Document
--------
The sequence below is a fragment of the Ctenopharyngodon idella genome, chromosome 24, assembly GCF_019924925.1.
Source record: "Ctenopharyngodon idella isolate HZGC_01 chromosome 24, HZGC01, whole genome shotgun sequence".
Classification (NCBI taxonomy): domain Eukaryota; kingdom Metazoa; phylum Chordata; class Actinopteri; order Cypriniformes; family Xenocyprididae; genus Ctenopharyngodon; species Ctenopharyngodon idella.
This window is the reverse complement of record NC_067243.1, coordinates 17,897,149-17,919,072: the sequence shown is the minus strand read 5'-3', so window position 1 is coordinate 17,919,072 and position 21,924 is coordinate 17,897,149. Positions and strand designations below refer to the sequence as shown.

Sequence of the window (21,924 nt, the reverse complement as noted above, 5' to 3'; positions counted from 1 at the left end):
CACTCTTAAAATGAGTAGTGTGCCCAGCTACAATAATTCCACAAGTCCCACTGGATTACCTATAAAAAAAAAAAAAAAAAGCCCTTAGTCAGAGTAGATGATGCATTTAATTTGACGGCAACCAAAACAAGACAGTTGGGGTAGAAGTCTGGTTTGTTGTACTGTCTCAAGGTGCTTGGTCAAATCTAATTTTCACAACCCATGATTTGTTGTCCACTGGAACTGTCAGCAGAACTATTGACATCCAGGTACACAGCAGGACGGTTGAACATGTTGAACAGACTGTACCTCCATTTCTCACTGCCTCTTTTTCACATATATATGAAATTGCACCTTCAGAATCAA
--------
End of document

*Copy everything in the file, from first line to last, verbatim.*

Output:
The sequence below is a fragment of the Ctenopharyngodon idella genome, chromosome 24, assembly GCF_019924925.1.
Source record: "Ctenopharyngodon idella isolate HZGC_01 chromosome 24, HZGC01, whole genome shotgun sequence".
Classification (NCBI taxonomy): domain Eukaryota; kingdom Metazoa; phylum Chordata; class Actinopteri; order Cypriniformes; family Xenocyprididae; genus Ctenopharyngodon; species Ctenopharyngodon idella.
This window is the reverse complement of record NC_067243.1, coordinates 17,897,149-17,919,072: the sequence shown is the minus strand read 5'-3', so window position 1 is coordinate 17,919,072 and position 21,924 is coordinate 17,897,149. Positions and strand designations below refer to the sequence as shown.

Sequence of the window (21,924 nt, the reverse complement as noted above, 5' to 3'; positions counted from 1 at the left end):
CACTCTTAAAATGAGTAGTGTGCCCAGCTACAATAATTCCACAAGTCCCACTGGATTACCTATAAAAAAAAAAAAAAAAAGCCCTTAGTCAGAGTAGATGATGCATTTAATTTGACGGCAACCAAAACAAGACAGTTGGGGTAGAAGTCTGGTTTGTTGTACTGTCTCAAGGTGCTTGGTCAAATCTAATTTTCACAACCCATGATTTGTTGTCCACTGGAACTGTCAGCAGAACTATTGACATCCAGGTACACAGCAGGACGGTTGAACATGTTGAACAGACTGTACCTCCATTTCTCACTGCCTCTTTTTCACATATATATGAAATTGCACCTTCAGAATCAA